Keeping Indonesia’s incredible forests alive

Photograph © Paul Hilton / Earth Tree Images

The Leuser Ecosystem on Sumatra is one of the world’s largest intact rainforests, sweeping from mountain to coast via cloud forest, lowland jungle and peat swamps. Covering over 10,000 square miles – an area nearly the size of Hawaii – this is the last place on Earth where orangutans, rhinos, elephants and tigers co-exist in the wild.

Tiger - Leuser Ecosystem – photo copyright Paul Hilton for Earth Tree

The forests and peatlands play a number of crucial roles:

Destroy the forests and you can imagine the consequences. But this is what is happening now.  Every month, several square miles of pristine habitat are destroyed, mainly to make way for fast-growing plantation crops. Much of this development is illegal under Indonesian law, but enforcement failures along the supply chain – including by governments and global consumer brands who sell products containing palm oil – conspire to keep the forests falling.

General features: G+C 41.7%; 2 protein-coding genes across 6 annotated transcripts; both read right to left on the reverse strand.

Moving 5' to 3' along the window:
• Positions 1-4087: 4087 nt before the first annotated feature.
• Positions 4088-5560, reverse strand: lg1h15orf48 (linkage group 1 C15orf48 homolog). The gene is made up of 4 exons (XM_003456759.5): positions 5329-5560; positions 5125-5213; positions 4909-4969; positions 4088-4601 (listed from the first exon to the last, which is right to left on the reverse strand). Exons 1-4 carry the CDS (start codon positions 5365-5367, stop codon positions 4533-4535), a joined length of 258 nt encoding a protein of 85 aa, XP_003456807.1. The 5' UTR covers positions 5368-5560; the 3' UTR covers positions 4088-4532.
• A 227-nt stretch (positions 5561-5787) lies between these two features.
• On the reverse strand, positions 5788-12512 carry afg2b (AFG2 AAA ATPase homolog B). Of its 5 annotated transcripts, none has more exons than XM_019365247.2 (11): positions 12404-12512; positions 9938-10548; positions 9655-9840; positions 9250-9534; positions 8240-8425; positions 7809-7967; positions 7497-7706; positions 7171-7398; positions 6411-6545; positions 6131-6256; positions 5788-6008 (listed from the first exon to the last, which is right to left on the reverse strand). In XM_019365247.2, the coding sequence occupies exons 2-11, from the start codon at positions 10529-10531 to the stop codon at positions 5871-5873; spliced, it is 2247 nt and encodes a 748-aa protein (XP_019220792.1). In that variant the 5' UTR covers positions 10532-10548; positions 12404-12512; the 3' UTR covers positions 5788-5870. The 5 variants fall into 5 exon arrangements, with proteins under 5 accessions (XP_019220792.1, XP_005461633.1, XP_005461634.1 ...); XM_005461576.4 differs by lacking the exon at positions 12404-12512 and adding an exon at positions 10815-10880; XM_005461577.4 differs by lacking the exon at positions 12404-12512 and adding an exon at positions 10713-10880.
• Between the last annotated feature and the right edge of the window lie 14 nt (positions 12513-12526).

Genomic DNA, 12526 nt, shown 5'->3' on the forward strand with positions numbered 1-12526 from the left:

Grants made by the Leuser Ecosystem Action Fund help to break the cycle of destruction, and accelerate the transition to a more secure, sustainable future.

There is still hope

More than hope, many tangible actions are being taken to stop deforestation, and restore degraded areas to their life-giving best. Success is the work of many hands – rangers who remove illegally planted oil palms and poachers’ snares; ecologists who monitor forest health with laser-like precision; advocates who raise standards among companies and banks; and entrepreneurs who catalyse opportunities for greener economic growth.

These are the allies of the forests, who pull all the threads together – thriving nature, healthy communities and resilience against climate change. Their efforts represent the Leuser Ecosystem’s best chance of survival and LEAF is proud to support this vital work.